M.A.S.E. Racer

1922 M.A.S.E. Type V Course

Offered by Bonhams | Paris, France | February 2024

Photo – Bonhams

It occurred to be as a wrote the headline for this that the crossover point on the Venn diagram for people interested in a bare chassis from Manufacture d’Autos, Outillage et Cycles de St. Etienne (M.A.S.E.) and people interested in Mase the rapper contains a number of people that can be counted on one hand.

M.A.S.E. the car company existed between 1921 and 1925 and they specialized in small cars. The company was founded by Gustav Eiffel’s grandson, Rene Le Grain-Eiffel. Power on this example is from either a 904cc or 1.1-liter inline-four (the catalog does not specify) that was rated at seven horsepower.

This car was actually raced when new and was later given to a M.A.S.E. employee in lieu of payment. It was raced again, historically, after the war. and has, essentially, no bodywork as it was intended for competition. The engine was rebuilt about 10 years ago, and it is road legal. The estimate is $76,000-$100,000. More info can be found here.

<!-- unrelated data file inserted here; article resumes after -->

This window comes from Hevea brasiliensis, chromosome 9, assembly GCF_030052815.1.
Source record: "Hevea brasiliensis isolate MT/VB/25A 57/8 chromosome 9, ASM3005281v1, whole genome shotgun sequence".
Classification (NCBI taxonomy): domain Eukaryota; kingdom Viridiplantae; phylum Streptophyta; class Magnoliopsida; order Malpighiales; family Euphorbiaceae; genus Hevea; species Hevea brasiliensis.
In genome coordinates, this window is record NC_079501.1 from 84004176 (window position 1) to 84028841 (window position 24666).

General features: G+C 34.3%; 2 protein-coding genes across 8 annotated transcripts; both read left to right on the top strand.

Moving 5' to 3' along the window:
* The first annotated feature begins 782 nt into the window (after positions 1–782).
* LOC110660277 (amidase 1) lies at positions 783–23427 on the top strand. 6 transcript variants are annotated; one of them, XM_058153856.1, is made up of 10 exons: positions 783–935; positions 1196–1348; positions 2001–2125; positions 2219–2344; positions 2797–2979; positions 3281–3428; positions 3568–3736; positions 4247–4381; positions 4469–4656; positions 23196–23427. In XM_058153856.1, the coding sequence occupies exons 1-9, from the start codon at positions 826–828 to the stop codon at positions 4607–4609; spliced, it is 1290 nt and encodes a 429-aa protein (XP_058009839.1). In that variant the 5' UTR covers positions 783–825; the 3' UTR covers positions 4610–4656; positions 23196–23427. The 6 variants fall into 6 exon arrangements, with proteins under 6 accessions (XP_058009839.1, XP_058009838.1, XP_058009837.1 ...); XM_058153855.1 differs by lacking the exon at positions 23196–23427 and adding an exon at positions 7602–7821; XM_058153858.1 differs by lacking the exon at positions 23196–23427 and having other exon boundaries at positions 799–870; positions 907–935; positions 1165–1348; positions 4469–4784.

1922 Winton Touring

1922 Winton Model 40 Seven-Passenger Touring

Offered by Bonhams | Scottsdale, Arizona | January 2024

Photo – Bonhams

The Winton Motor Carriage Company was one of America’s most important early manufacturers. Alexander Winton was the first to really set up a dedicated production system for motorcars in the U.S., and his head-to-head loss against Henry Ford in a 1901 race set Ford on his path. Winton sold cars from 1898 to 1924, a short time given the company’s importance.

Winton’s had been six-cylinders-only since 1908, and post-WWI models moved upmarket, at least in terms of price. The Model 40 was offered the final two years of production: ’23 and ’24. Power is from a 5.7-liter inline-six rated at 72 horsepower in 1923 and 78 in 1924.

Body styles aplenty were available, but most cars of this era look best in open touring configuration. The car was at one time owned by Alexander Winton Jr., and it has mostly known ownership history, which is remarkable at over 100-years old. The estimate here is $45,000-$55,000. Click here for more info.

Sidea Tourer

1922 Sidea-Jouffret 4CS

Offered by Brightwells | Leominster, U.K. | September 9, 2023